Appeals & Response Plans
- Tropical Cyclone Sagar - May 2018
- Ethiopia: Floods and Landslides - Apr 2018
- Ethiopia: Floods - Aug 2017
- Ethiopia: Measles Outbreak - May 2017
- East Africa: Armyworm Infestation - Mar 2017
- Ethiopia: Acute Watery Diarrhoea (AWD) Outbreak - May 2016
- Ethiopia: Floods - Apr 2016
- Ethiopia: Floods - Oct 2015
- Ethiopia: Drought - 2015-2018
- Ethiopia: Floods - Oct 2014
Most read reports
- Placing IDPs on the Map in Ethiopia and Beyond
- Multi-million-dollar project to construct schools in refugee camps and host communities launched in Ethiopia
- UNHCR Ethiopia Factsheet - November 2018
- Ethiopia: Historic reforms encouraging; country’s displaced must not be forgotten
- 700,000 people flee conflict to seek safety in Somali region of Ethiopia
Atlanta — Le Carter Center, ainsi que ses partenaires, salue la poursuite des progrès enregistrés par la campagne d’éradication du ver de Guinée. En 2017, seulement 20 villages étaient atteints de cas de maladie du ver de Guinée, dans deux pays, tous les deux en Afrique, par rapport à 23 735 villages dans 21 pays sur deux continents en 1991. Entre les mois de janvier et décembre 2017, trente cas locaux de ver de Guinée ont été signalés dans des zones reculées du Tchad et de l’Éthiopie.
Contact: In Atlanta, Emily Staub, The Carter Center
Emily.Staub@CarterCenter.org, +1 404-420-5126
GIDAN GIMBA, NIGERIA — The health programs of The Carter Center have surpassed a major milestone: The organization on Nov. 4 celebrated assisting with the distribution of 500 million doses of donated medication to combat five neglected tropical diseases in 14 countries in Africa and Latin America.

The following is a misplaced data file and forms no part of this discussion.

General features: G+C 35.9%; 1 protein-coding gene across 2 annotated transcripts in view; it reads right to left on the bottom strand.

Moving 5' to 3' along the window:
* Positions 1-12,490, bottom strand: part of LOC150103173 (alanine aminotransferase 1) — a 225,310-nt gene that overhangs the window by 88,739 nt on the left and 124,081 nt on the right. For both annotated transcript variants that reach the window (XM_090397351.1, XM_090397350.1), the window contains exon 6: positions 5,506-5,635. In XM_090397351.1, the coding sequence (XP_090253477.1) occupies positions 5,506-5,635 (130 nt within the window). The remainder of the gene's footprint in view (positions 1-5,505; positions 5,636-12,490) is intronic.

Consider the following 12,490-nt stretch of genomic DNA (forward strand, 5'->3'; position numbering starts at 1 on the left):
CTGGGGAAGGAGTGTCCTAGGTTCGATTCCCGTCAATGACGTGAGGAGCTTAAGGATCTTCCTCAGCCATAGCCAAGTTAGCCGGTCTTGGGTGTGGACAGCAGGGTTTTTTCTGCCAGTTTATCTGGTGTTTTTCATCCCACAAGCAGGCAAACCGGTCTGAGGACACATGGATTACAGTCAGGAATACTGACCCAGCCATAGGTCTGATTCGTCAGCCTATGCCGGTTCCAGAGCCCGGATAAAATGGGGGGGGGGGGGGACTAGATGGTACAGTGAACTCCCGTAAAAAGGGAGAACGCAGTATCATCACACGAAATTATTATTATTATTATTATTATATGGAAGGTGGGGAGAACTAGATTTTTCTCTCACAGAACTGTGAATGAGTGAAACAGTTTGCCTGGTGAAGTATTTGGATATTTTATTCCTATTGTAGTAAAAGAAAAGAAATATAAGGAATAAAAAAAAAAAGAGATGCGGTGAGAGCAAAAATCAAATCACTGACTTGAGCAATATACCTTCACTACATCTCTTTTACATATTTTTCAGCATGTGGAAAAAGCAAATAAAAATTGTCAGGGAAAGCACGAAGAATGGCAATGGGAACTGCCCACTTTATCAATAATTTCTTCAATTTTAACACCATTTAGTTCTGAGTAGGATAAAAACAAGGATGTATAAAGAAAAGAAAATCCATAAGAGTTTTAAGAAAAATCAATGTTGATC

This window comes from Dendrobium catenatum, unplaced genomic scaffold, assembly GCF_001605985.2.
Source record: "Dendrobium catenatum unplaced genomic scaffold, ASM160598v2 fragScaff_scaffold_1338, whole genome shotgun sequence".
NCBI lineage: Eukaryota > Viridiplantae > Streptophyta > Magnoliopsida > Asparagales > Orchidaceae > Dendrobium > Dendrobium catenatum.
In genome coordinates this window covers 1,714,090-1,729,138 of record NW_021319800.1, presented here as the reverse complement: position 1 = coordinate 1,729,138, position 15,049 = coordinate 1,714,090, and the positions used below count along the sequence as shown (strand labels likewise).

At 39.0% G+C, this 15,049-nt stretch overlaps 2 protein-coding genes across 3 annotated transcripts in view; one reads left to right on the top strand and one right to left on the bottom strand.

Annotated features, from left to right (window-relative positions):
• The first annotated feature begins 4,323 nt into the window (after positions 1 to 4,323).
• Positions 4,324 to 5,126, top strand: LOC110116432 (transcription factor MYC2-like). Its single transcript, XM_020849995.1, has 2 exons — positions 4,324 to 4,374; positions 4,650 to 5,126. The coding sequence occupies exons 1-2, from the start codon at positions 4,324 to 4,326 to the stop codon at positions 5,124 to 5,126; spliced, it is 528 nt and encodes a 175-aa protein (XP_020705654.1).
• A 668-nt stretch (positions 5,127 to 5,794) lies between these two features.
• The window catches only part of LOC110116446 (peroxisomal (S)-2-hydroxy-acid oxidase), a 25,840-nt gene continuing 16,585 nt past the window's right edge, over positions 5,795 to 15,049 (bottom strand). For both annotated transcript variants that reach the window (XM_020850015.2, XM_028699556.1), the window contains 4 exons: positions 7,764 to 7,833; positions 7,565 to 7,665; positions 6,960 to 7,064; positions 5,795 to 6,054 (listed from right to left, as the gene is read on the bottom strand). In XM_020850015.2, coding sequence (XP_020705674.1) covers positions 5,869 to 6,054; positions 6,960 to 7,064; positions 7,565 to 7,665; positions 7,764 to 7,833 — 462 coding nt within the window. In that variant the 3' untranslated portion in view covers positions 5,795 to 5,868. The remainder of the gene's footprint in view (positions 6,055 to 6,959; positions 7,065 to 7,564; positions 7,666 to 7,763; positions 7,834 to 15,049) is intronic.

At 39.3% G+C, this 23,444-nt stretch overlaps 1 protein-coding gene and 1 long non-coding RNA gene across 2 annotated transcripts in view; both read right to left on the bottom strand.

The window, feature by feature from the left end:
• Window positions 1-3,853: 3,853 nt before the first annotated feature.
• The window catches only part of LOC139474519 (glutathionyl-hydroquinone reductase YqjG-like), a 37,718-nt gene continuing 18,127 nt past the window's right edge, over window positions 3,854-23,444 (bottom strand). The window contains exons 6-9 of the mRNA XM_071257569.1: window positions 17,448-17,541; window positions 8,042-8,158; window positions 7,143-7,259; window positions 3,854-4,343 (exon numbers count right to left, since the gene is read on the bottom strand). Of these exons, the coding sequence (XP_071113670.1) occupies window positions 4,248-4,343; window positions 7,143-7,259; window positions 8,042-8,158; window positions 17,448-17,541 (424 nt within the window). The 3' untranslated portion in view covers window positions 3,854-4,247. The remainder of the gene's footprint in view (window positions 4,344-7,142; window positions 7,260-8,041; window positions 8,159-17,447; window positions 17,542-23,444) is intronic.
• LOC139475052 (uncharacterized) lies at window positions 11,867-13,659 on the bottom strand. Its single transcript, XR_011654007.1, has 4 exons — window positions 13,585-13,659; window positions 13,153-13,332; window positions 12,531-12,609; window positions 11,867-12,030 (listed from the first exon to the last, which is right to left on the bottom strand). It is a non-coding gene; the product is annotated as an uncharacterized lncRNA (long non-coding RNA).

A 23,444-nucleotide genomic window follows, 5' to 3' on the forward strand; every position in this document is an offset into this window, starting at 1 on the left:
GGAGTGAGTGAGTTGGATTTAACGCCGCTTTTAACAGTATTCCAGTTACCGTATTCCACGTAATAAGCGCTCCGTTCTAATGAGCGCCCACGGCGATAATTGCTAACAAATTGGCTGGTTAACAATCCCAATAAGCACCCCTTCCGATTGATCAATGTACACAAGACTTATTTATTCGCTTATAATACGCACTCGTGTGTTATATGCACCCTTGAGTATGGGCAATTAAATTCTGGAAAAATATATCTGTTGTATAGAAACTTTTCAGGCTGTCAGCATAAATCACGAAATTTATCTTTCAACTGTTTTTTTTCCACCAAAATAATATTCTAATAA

Contact: Emily Staub, The Carter Center, Emily.Staub@emory.edu, +1-404-420-5126
Twice a year, thousands of health workers and volunteers walk the countryside of Amhara region, Ethiopia, for a week. Their quest: treat every person at risk for the potentially blinding eye infection trachoma and screen as needed for malaria. In this Q&A, Paul Emerson, director of the Center's Trachoma Control Program, explains the remarkable results of these "Maltra"—malaria and trachoma—weeks.
The Carter Center-led drive to eradicate Guinea worm disease gained significant momentum in 2009, with an all-time low of 3,190* total cases reported -- a 31 percent decrease from 2008.
When The Carter Center began leading the campaign to eradicate Guinea worm in 1986, there were an estimated 3.5 million cases of the disease in 20 countries in Africa and Asia. Today, less than a fraction of one percent of cases remain in only four endemic countries: Sudan, Ghana, Mali, and Ethiopia.
A world leader in the implementation of community-based public health interventions, The Carter Center supports the application of the full SAFE strategy for trachoma control and facilitates the distribution of long-lasting insecticidal bed nets, health education, and malaria testing and treatment in Amhara.
In an effort to maximize program efficiency, The Carter Center, the Ethiopia Ministry of Health, and the Ethiopian Lions Club partnered to deliver the MALTRA program through biannual week-long outreach campaigns, …
A Monthly Publication from The Carter Center and the Centers for Disease Control and Prevention
At the end of December 2009, Nigeria completed thirteen consecutive months with ZERO indigenous cases of dracunculiasis (guinea worm disease), thus having stopped transmission of the terrible disease after centuries and generations of untold suffering.